Gingrich & Immigration

by Michael Sean Winters

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Could his conversion have really taken hold? This was the question I asked myself during last week’s GOP debate when presidential aspirant for former House Speaker Newt Gingrich argued for a more humane immigration policy. Specifically, Gingrich said that it was important to draw distinctions between those undocumented workers (he called them illegals) who have newly arrived, have no roots or significant community ties, and should be deported and those undocumented workers who have been here for twenty-five years, belong to a church, have children and even grandchildren here, and who should be given a path to legalize their status.

Challenging political orthodoxies is almost always a good thing. It is also usually a rare thing, especially in a primary. After all, when Texas Gov. Rick Perry defended his state’s version of the DREAM Act, and said those who didn’t were heartless, his poll numbers began to tank. Perry’s willingness to challenge the anti-immigrant orthodoxy of the GOP base was contemporaneous with a series of dreadful debate performances, so it is unclear how much his more moderate immigration stance caused his fall. Similarly, Gingrich has benefited from the fact that his call for a more humane approach to the issue came just before the Thanksgiving holiday and the far juicier claim by an Atlanta woman that she had a long-term affair with Herman Cain.

No interviewer has, so far as I know, asked Gingrich the one question I should like to see him answer: In what ways has your conversion to Catholicism, with its rich tradition of teaching on social justice issues, changed your approach or your stance on any given issue? I am hoping that immigration would be a part of his answer. After all, the Church, often characterized as a shill for the GOP, has been quite clear and quite forceful on the issue of immigration. The Church does not call our immigrant brothers and sisters “illegals.” We call them human beings and, oftentimes, co-religionists. The stance of the Church is hardly some leftie, European-inspired, socialist approach, which is how Republicans usually describe social justice concerns. The Church’s stance is rooted in the Book of Deuteronomy: “For the Lord your God is God of gods and Lord of lords, the great, the mighty, and the terrible God, who is not partial and takes no bribe. He executes justice for the fatherless and the widow, and loves the sojourner, giving him food and clothing. Love the sojourner therefore, for you were sojourners in the land of Egypt.” The Church’s teaching has been re-affirmed by the American bishops and by the Holy Father, and that teaching has been lived out through our various ministries. Was it now to be the source of a humanizing of the GOP’s anti-immigrant stance?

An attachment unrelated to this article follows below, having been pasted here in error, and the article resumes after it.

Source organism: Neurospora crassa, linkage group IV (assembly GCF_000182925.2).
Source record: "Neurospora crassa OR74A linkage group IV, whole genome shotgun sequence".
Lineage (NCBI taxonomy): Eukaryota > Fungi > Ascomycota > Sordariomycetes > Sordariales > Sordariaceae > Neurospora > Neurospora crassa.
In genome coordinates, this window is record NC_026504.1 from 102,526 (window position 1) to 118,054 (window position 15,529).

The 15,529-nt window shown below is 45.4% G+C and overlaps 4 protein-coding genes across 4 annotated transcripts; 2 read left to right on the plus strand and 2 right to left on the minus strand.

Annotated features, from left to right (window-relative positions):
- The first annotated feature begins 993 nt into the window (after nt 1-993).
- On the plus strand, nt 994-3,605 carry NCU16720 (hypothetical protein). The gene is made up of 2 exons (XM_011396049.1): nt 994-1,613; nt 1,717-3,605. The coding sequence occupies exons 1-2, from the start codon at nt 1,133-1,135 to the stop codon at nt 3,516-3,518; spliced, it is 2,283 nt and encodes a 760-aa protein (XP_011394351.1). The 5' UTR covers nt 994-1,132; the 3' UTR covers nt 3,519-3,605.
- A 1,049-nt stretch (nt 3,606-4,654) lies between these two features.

Alas, perhaps the former Speaker and I employ the word differently, but his proposals are far short of humane. In a defense of Gingrich, William Bennett noted this about Gingrich’s proposals:

Gingrich's immigration plan would only grant legality, not full citizenship, to anyone who has entered the country illegally should they meet stringent requirements.
Anyone with a criminal record would be ineligible and subject to deportation, as well as those who entered the country recently and have no commercial or family ties to the United States.

Only those who can sustain themselves without government assistance (Social Security, Medicare, Medicaid, etc.) and pay for their own private health insurance would be eligible to stay. An independent, local "citizen's review" board would grant legal status based on the requirements above as well as the immigrant's standing in his or her community. Should they be permitted to stay, they will still be subject to a $5,000 penalty.

America’s last experiment with second class citizenship, Jim Crow, was nothing to brag about. It is difficult to see how allowing millions of undocumented workers to stay here with no promise of citizenship corresponds to any conservative, still less Catholic, idea about our human rights being given to us humans qua humans, not by government but by the Creator. Did God mess up and fail to give those rights to Latinos born on the other side of the border or to Cambodians foolish enough to be born in Cambodia? If not, how can government now take away their right to participate in their society? And, why should immigrants not receive benefits from Medicare or Medicaid or Social Security? These government programs correspond to real human needs and, in many cases, immigrants have paid into those programs as well. And, anyone who has read or seen “The Crucible” will think twice before endorsing the idea of a “citizens’ review” board.

I would love nothing better than to call for three cheers for Mr. Gingrich for trying to turn his party away from its hostility to immigrants. But, when you look at the actual content of his proposals, I can only muster one cheer. Turning a political party in a more humane direction, and standing up to the base, always merit one cheer. (And it would be nice if some conservative commentators acknowledged the degree to which President Obama stood up to his base on the issue of abortion funding under the Affordable Care Act.) But, if Gingrich is to be taken seriously, he must explain how his claims about the divine origin of the rights acknowledged in the Declaration and Constitution cohere with a policy that denies some human beings those same rights.

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